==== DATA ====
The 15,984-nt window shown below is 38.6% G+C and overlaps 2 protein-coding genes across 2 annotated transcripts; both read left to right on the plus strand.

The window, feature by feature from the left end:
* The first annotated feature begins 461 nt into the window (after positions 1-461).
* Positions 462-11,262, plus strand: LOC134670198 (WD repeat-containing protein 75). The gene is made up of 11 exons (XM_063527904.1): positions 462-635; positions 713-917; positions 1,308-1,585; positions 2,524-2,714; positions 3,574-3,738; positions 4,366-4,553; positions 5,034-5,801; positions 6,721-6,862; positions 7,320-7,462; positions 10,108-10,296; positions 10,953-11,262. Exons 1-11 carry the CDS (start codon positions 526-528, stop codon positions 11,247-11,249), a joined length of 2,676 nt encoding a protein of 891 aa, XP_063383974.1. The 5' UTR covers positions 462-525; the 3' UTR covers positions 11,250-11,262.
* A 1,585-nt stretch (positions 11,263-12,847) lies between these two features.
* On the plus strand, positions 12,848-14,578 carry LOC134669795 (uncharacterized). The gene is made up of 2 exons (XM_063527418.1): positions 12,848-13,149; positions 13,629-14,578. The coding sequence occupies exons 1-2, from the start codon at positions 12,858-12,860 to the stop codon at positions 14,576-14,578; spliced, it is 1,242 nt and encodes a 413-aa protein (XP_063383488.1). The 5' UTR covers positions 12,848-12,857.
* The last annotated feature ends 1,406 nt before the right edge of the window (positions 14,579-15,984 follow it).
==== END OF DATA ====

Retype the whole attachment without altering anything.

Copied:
The 15,984-nt window shown below is 38.6% G+C and overlaps 2 protein-coding genes across 2 annotated transcripts; both read left to right on the plus strand.

The window, feature by feature from the left end:
* The first annotated feature begins 461 nt into the window (after positions 1-461).
* Positions 462-11,262, plus strand: LOC134670198 (WD repeat-containing protein 75). The gene is made up of 11 exons (XM_063527904.1): positions 462-635; positions 713-917; positions 1,308-1,585; positions 2,524-2,714; positions 3,574-3,738; positions 4,366-4,553; positions 5,034-5,801; positions 6,721-6,862; positions 7,320-7,462; positions 10,108-10,296; positions 10,953-11,262. Exons 1-11 carry the CDS (start codon positions 526-528, stop codon positions 11,247-11,249), a joined length of 2,676 nt encoding a protein of 891 aa, XP_063383974.1. The 5' UTR covers positions 462-525; the 3' UTR covers positions 11,250-11,262.
* A 1,585-nt stretch (positions 11,263-12,847) lies between these two features.
* On the plus strand, positions 12,848-14,578 carry LOC134669795 (uncharacterized). The gene is made up of 2 exons (XM_063527418.1): positions 12,848-13,149; positions 13,629-14,578. The coding sequence occupies exons 1-2, from the start codon at positions 12,858-12,860 to the stop codon at positions 14,576-14,578; spliced, it is 1,242 nt and encodes a 413-aa protein (XP_063383488.1). The 5' UTR covers positions 12,848-12,857.
* The last annotated feature ends 1,406 nt before the right edge of the window (positions 14,579-15,984 follow it).